Some of the earliest French settlers came to Illinois from Haiti, Jean Roy Lapance, perhaps, among them. His house was built with a typical Caribbean style roof line: steep with extended eaves. This combination of roof and eave provided maximum protection from the ravages of sun and rain.
Only three frame buildings of early French architecture remain in Illinois; all three used the post and sill on a stone foundation construction method. The other sites are the Old Holy Family Church, also in Cahokia, and a private residence in Prairie Du Rocher. Both of these structures were later sided with weatherboard, which hides the unusual vertical construction.
Following the American Revolution and the Treaty of Paris in 1783, the Cahokia region was transferred with the rest of the east bank of the Mississippi from Great Britain to the new United States. The alluvial region east of the river came to be known as the American-Bottom, to distinguish it from the west bank of the river, at that time a colony of Spain.
In line with his group's customary architecture, the cabin was built with logs raised vertically. This was different from having the logs placed horizontally, as had become the custom among English-speaking frontiersmen farther east. The French colonial building style is called poteaux-sur-solle (French: post on sill) construction, with the building's posts grounded in a foundation sill to retard wood rot.
|French colonial building style "Poteaux-sur-solle."|
The American frontiersmen invested a substantial amount of their very limited resources to set up a legal infrastructure of local self-government. On April 27, 1790, St. Clair County, Illinois, the first county located within the Illinois region of the Northwest Territory, was organized. Soon afterwards, the 1740 Cahokia house, an unusually well-built structure, was promoted to the status of a courthouse for the new county. In 1804 the federal government opened its first Illinois land office, in Kaskaskia, to sell former Native American land to settlers. Soon the population of St. Clair County grew far too large for the small log cabin to be adequate as a courthouse.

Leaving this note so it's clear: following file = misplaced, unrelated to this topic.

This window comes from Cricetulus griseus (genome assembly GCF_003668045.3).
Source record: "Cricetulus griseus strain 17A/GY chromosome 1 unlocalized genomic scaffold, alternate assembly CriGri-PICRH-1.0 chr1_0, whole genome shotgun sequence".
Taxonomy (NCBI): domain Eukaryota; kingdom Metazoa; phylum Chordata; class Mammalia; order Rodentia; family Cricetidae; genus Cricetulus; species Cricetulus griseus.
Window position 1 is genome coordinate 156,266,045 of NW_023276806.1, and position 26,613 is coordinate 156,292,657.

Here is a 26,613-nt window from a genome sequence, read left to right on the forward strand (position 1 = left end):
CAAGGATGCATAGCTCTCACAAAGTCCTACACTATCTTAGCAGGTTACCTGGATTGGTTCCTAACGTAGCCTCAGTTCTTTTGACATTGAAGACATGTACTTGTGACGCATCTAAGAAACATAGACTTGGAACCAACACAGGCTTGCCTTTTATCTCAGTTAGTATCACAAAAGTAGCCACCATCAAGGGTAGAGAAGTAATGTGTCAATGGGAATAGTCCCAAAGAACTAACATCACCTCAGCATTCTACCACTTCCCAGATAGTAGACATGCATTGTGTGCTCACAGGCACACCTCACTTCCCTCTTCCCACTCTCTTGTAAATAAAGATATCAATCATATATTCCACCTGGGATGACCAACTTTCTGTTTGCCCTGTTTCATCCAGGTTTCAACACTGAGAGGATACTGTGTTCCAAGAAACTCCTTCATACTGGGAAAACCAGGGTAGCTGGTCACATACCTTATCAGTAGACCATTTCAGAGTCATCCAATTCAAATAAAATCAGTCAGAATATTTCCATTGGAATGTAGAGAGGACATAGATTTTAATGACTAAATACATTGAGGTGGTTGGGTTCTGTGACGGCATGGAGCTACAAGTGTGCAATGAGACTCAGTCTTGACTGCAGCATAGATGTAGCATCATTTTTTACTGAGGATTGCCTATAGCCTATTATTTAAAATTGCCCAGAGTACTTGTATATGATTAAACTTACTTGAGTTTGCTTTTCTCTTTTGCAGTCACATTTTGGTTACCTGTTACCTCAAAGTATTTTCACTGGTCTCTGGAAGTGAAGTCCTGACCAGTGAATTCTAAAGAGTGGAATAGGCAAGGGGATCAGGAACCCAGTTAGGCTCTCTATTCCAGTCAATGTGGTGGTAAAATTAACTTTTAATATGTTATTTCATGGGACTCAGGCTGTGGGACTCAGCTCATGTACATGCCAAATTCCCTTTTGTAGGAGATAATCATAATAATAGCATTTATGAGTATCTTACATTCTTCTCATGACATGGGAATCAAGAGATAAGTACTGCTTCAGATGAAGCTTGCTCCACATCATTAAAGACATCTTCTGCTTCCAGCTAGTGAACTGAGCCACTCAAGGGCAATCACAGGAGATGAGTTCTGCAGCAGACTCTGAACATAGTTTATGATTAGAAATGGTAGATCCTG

In 1904, promoters for the St. Louis World's Fair discovered the old Cahokia courthouse, which by this time had become one of the oldest surviving buildings in Illinois. They bought it, dismantled it, and carried the surviving posts and other wooden pieces across the river to St. Louis for rebuilding as a fair attraction.
The courthouse appears to have survived this experience and to have excited interest from Illinoisans. At the end of the fair, the cabin was again dismantled, this time for a 1906 rebuilding in Jackson Park in Chicago.
Cahokia residents resented the fact that their oldest building had been moved to the opposite end of the state and began in the late 1920s to lobby for return of the historic courthouse. This lead the state to purchase the building and the land on which it was originally located. The remaining original fabric was returned to Cahokia and incorporated into the building that was constructed back on the original courthouse foundation.
By this time, however, very little of the 1740 cabin remained. Each act of dismantling and reconstruction had replaced much of the original wood with new timbers. The third reconstruction was mostly a new building. The state of Illinois stated that the rebuilt Cahokia courthouse contained some pieces of timber from the original structure.
|Cahokia Courthouse interior.|
Compiled by Dr. Neil Gale, Ph.D.